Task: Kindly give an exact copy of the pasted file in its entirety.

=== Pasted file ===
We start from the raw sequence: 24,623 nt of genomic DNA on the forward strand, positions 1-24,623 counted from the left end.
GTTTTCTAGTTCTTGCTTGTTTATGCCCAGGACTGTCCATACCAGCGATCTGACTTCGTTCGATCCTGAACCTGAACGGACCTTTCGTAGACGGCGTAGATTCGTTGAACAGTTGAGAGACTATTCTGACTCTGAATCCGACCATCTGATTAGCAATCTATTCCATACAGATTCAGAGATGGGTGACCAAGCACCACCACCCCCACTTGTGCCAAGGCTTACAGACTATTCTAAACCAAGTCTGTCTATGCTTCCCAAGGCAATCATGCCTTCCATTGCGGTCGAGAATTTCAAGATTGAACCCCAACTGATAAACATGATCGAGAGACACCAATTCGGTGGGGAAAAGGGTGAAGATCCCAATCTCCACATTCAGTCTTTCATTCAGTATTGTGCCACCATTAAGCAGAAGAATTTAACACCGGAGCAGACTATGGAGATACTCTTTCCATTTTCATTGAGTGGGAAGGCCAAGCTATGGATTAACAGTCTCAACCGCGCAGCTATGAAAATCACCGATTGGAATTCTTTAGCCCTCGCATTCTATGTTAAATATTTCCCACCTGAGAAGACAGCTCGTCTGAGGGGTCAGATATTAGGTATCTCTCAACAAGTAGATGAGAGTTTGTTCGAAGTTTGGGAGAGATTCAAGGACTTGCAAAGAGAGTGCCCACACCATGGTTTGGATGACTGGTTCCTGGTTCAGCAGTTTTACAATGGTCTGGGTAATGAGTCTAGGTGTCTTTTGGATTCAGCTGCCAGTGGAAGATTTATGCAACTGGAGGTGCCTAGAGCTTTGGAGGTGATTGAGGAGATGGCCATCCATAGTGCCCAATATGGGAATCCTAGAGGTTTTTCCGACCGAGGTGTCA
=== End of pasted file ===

We start from the raw sequence: 24,623 nt of genomic DNA on the forward strand, positions 1-24,623 counted from the left end.
GTTTTCTAGTTCTTGCTTGTTTATGCCCAGGACTGTCCATACCAGCGATCTGACTTCGTTCGATCCTGAACCTGAACGGACCTTTCGTAGACGGCGTAGATTCGTTGAACAGTTGAGAGACTATTCTGACTCTGAATCCGACCATCTGATTAGCAATCTATTCCATACAGATTCAGAGATGGGTGACCAAGCACCACCACCCCCACTTGTGCCAAGGCTTACAGACTATTCTAAACCAAGTCTGTCTATGCTTCCCAAGGCAATCATGCCTTCCATTGCGGTCGAGAATTTCAAGATTGAACCCCAACTGATAAACATGATCGAGAGACACCAATTCGGTGGGGAAAAGGGTGAAGATCCCAATCTCCACATTCAGTCTTTCATTCAGTATTGTGCCACCATTAAGCAGAAGAATTTAACACCGGAGCAGACTATGGAGATACTCTTTCCATTTTCATTGAGTGGGAAGGCCAAGCTATGGATTAACAGTCTCAACCGCGCAGCTATGAAAATCACCGATTGGAATTCTTTAGCCCTCGCATTCTATGTTAAATATTTCCCACCTGAGAAGACAGCTCGTCTGAGGGGTCAGATATTAGGTATCTCTCAACAAGTAGATGAGAGTTTGTTCGAAGTTTGGGAGAGATTCAAGGACTTGCAAAGAGAGTGCCCACACCATGGTTTGGATGACTGGTTCCTGGTTCAGCAGTTTTACAATGGTCTGGGTAATGAGTCTAGGTGTCTTTTGGATTCAGCTGCCAGTGGAAGATTTATGCAACTGGAGGTGCCTAGAGCTTTGGAGGTGATTGAGGAGATGGCCATCCATAGTGCCCAATATGGGAATCCTAGAGGTTTTTCCGACCGAGGTGTCA